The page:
A Funeral is a Good Place to Start

A funeral is a good place for the past to meet the present. Some of these people remember me when I was in diapers. How do I know this? Because they have all pinched my cheeks and told me so.

The Diaper Years

I was born to Cleone Stark Linford and James LeRoy Linford on August 22, 1959. Mom always told me I was very accommodating right from the beginning. She went into labor right after she had finished her housework and my dad was coming home from work, I was born at 4:22pm. I was the youngest of three children and the middle of five. Born and raised in Ogden Utah, into a Mormon family with strong pioneer roots, five generations of Mormon heritage running deep on both sides.

My ancestors were part of the infamous Willie and Martin handcart company. My great great grandfather lost his life at Sweetwater Wyoming as they were stranded in the cold winter weather, waiting to cross the Sweetwater River. Rations had run low and many of the men had given up their portions to the women and children. Many people, including John Linford, starved to death before ever joining fellow saints in Utah valley.

I remember my father being handsome, smart, and a bit of a scoundrel. My memory of my mother was that she was pretty, hard working, very independent and capable. My parents married during World War II. My father, a drafted army soldier in 1942, was home on leave when they were married in the Salt Lake City Temple on January 19, 1944. Then he was off fighting a war for the first two years of their marriage.

Dad was discharged from the army in February of 1946. My older sister, LeeAnn Linford Kieki, was born August 25, 1949 a few years after my father returned from the war. My brother, James Layne Linford, was born February 3, 1953. And at 36 years old my mother gave birth to me, Jill Linford Searle, in 1959. When I was born my father was a truck driver for Pillsbury, he worked there for 35 years. This sums up my egg and sperm years, as well as my diaper years. I seem to have a vague memory of sitting on the patio in the sprinkler and just having a grand ol’ time.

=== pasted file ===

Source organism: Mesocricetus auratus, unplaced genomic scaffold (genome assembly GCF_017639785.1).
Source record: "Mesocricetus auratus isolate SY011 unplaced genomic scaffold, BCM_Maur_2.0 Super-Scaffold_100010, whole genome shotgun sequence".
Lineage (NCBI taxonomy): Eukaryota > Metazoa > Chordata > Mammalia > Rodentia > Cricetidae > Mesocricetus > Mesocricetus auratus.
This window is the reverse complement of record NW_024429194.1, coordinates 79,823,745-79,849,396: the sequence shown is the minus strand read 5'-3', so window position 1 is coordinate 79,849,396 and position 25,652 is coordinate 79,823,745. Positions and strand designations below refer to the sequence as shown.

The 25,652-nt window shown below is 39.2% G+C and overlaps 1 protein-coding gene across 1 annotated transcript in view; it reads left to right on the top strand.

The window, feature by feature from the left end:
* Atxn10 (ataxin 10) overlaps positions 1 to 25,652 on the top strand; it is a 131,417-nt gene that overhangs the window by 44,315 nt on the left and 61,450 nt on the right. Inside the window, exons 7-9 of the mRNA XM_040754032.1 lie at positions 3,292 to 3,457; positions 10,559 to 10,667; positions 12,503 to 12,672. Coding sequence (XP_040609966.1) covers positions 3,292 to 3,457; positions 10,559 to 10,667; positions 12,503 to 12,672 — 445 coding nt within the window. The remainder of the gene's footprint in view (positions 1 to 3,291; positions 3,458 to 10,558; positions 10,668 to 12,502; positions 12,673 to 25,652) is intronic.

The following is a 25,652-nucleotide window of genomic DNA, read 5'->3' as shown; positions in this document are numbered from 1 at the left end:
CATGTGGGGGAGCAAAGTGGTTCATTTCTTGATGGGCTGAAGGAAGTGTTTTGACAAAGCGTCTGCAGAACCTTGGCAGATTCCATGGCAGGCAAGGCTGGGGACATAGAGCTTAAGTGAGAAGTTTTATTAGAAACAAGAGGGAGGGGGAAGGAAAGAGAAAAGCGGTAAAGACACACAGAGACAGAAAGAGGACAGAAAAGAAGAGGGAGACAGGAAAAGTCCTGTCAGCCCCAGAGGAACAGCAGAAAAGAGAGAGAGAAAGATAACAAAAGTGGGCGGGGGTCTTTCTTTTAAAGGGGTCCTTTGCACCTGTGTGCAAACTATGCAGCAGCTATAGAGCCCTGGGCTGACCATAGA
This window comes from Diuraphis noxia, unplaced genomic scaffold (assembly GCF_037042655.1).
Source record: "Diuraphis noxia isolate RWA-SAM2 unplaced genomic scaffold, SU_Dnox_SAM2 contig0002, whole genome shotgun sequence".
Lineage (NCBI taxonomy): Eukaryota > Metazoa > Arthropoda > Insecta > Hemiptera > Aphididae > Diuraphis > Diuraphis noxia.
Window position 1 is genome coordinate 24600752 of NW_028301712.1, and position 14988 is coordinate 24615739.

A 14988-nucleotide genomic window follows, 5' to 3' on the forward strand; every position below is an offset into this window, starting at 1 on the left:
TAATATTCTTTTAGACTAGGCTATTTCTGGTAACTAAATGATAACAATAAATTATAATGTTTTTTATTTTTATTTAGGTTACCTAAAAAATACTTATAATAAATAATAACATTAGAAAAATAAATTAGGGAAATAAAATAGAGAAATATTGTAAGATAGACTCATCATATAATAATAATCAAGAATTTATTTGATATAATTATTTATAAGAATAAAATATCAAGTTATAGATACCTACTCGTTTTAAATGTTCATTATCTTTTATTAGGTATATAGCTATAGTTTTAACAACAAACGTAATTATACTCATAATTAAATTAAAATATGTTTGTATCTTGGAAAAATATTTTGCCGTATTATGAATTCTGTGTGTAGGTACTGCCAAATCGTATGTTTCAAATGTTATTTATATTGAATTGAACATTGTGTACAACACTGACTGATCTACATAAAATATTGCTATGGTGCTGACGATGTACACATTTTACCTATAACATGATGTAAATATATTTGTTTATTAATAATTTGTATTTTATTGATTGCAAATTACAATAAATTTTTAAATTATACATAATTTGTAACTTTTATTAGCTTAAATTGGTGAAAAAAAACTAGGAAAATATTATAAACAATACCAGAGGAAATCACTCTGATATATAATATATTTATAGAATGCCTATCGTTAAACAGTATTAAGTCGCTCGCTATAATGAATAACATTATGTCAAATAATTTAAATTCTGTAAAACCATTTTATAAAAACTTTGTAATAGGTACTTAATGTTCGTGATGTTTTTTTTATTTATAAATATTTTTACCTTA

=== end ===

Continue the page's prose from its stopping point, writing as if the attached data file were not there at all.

The first paragraph of my auto-biography

Tell me what you think? What should I title my life's story? What would you title your life's story?

“Goodbye you little shit”, I heard him say. “Goodbye you old fart” I whispered back, as they shut the lid on his silk lined coffin. I turn from my father’s coffin and through blurry eyes I see the faces of family and friends as well as the memories shared with many of them. Across the room, beyond the faces from my past, I see the photo collage including pictures of Suzie and my children, and I realize how many years have passed since I left Utah, how much I’ve changed and how these people, who once knew me so well, know so little about me now. It was one of those profound moments in life where the past collides with the present and you can see where you came from, who you are and where you are headed, it made me laugh out loud.